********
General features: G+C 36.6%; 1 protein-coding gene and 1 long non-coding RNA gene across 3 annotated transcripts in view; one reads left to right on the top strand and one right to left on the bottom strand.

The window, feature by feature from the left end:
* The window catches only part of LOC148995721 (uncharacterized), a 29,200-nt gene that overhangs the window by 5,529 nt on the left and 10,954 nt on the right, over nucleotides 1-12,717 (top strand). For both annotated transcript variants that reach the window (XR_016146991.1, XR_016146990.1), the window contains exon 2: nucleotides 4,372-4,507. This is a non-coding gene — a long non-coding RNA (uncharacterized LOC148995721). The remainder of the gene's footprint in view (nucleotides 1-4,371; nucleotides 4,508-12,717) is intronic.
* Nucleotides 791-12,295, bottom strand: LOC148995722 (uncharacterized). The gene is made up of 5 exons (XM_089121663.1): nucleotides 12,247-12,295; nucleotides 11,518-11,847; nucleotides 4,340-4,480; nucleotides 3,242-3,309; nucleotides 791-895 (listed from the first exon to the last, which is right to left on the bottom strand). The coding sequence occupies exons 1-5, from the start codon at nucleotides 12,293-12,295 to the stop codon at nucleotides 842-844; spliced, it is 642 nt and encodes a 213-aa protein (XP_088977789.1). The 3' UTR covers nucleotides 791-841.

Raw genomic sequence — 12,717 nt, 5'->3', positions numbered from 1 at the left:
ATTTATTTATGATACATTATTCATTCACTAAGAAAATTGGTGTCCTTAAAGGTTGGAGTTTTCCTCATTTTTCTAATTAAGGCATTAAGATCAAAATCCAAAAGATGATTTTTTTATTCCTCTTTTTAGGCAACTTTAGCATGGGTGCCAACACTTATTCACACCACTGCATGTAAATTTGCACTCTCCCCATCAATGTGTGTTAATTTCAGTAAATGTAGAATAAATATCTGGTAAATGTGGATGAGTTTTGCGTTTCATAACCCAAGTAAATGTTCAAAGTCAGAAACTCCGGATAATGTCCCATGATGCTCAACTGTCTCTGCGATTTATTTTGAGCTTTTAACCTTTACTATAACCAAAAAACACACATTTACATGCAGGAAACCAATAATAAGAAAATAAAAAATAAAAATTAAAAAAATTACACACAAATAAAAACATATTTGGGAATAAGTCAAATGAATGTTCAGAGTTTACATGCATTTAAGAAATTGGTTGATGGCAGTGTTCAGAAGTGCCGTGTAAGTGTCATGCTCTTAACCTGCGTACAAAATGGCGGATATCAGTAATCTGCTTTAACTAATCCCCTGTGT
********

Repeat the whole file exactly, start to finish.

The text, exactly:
General features: G+C 36.6%; 1 protein-coding gene and 1 long non-coding RNA gene across 3 annotated transcripts in view; one reads left to right on the top strand and one right to left on the bottom strand.

The window, feature by feature from the left end:
* The window catches only part of LOC148995721 (uncharacterized), a 29,200-nt gene that overhangs the window by 5,529 nt on the left and 10,954 nt on the right, over nucleotides 1-12,717 (top strand). For both annotated transcript variants that reach the window (XR_016146991.1, XR_016146990.1), the window contains exon 2: nucleotides 4,372-4,507. This is a non-coding gene — a long non-coding RNA (uncharacterized LOC148995721). The remainder of the gene's footprint in view (nucleotides 1-4,371; nucleotides 4,508-12,717) is intronic.
* Nucleotides 791-12,295, bottom strand: LOC148995722 (uncharacterized). The gene is made up of 5 exons (XM_089121663.1): nucleotides 12,247-12,295; nucleotides 11,518-11,847; nucleotides 4,340-4,480; nucleotides 3,242-3,309; nucleotides 791-895 (listed from the first exon to the last, which is right to left on the bottom strand). The coding sequence occupies exons 1-5, from the start codon at nucleotides 12,293-12,295 to the stop codon at nucleotides 842-844; spliced, it is 642 nt and encodes a 213-aa protein (XP_088977789.1). The 3' UTR covers nucleotides 791-841.

Raw genomic sequence — 12,717 nt, 5'->3', positions numbered from 1 at the left:
ATTTATTTATGATACATTATTCATTCACTAAGAAAATTGGTGTCCTTAAAGGTTGGAGTTTTCCTCATTTTTCTAATTAAGGCATTAAGATCAAAATCCAAAAGATGATTTTTTTATTCCTCTTTTTAGGCAACTTTAGCATGGGTGCCAACACTTATTCACACCACTGCATGTAAATTTGCACTCTCCCCATCAATGTGTGTTAATTTCAGTAAATGTAGAATAAATATCTGGTAAATGTGGATGAGTTTTGCGTTTCATAACCCAAGTAAATGTTCAAAGTCAGAAACTCCGGATAATGTCCCATGATGCTCAACTGTCTCTGCGATTTATTTTGAGCTTTTAACCTTTACTATAACCAAAAAACACACATTTACATGCAGGAAACCAATAATAAGAAAATAAAAAATAAAAATTAAAAAAATTACACACAAATAAAAACATATTTGGGAATAAGTCAAATGAATGTTCAGAGTTTACATGCATTTAAGAAATTGGTTGATGGCAGTGTTCAGAAGTGCCGTGTAAGTGTCATGCTCTTAACCTGCGTACAAAATGGCGGATATCAGTAATCTGCTTTAACTAATCCCCTGTGT